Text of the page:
For example, a .ddev/web-build/Dockerfile.mcrypt might look like this:

ENV extension=mcrypt
SHELL ["/bin/bash", "-c"]
# Install the needed development packages
RUN apt-get update && DEBIAN_FRONTEND=noninteractive apt-get install -y -o Dpkg::Options::="--force-confnew" --no-install-recommends --no-install-suggests build-essential php-pear php${DDEV_PHP_VERSION}-dev
# mcrypt happens to require libmcrypt-dev
RUN apt install -y libmcrypt-dev
RUN pecl install ${extension}
RUN echo "extension=${extension}.so" > /etc/php/${DDEV_PHP_VERSION}/mods-available/${extension}.ini && chmod 666 /etc/php/${DDEV_PHP_VERSION}/mods-available/${extension}.ini
RUN phpenmod ${extension}

A .ddev/web-build/Dockerfile.xlswriter to add xlswriter might be:

ENV extension=xlswriter
SHELL ["/bin/bash", "-c"]
# Install the needed development packages
RUN apt-get update && DEBIAN_FRONTEND=noninteractive apt-get install -y -o Dpkg::Options::="--force-confnew" --no-install-recommends --no-install-suggests build-essential php-pear php${DDEV_PHP_VERSION}-dev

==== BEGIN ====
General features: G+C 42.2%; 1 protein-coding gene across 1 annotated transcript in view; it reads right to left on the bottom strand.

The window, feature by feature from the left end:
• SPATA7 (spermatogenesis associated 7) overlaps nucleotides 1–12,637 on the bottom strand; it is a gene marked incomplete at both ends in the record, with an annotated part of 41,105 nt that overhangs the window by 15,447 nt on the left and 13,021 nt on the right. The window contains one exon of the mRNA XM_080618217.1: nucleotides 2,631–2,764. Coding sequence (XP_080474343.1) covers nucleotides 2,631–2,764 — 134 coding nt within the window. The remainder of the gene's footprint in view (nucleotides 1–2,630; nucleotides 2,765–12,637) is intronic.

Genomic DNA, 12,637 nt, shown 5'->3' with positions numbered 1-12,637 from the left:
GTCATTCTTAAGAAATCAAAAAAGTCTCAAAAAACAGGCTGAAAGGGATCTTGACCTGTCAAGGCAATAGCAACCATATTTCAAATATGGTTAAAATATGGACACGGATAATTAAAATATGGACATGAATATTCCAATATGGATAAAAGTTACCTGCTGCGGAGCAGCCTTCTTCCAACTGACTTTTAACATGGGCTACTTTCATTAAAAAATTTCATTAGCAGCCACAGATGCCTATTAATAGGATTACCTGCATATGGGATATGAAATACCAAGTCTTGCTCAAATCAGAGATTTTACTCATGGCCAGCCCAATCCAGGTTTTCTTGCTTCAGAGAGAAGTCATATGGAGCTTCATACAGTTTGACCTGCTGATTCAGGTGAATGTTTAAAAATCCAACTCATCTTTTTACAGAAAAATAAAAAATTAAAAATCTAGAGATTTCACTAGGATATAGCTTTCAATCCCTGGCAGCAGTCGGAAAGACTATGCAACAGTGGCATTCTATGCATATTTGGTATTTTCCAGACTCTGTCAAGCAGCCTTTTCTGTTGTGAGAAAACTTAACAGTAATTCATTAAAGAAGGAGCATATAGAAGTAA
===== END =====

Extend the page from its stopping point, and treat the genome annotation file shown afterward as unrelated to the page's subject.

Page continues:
# xlswriter requires libz-dev
RUN sudo apt install -y libz-dev
RUN echo | pecl install ${extension}
RUN echo "extension=${extension}.so" > /etc/php/${DDEV_PHP_VERSION}/mods-available/${extension}.ini && chmod 666 /etc/php/${DDEV_PHP_VERSION}/mods-available/${extension}.ini
RUN phpenmod ${extension}

A .ddev/web-build/Dockerfile.xdebug (overriding the version) might look like this:

# This example installs xdebug from pecl instead of the standard package
ENV extension=xdebug
SHELL ["/bin/bash", "-c"]
RUN phpdismod xdebug
# Install the needed development packages
RUN apt-get update && DEBIAN_FRONTEND=noninteractive apt-get install -y -o Dpkg::Options::="--force-confnew" --no-install-recommends --no-install-suggests build-essential php-pear php${DDEV_PHP_VERSION}-dev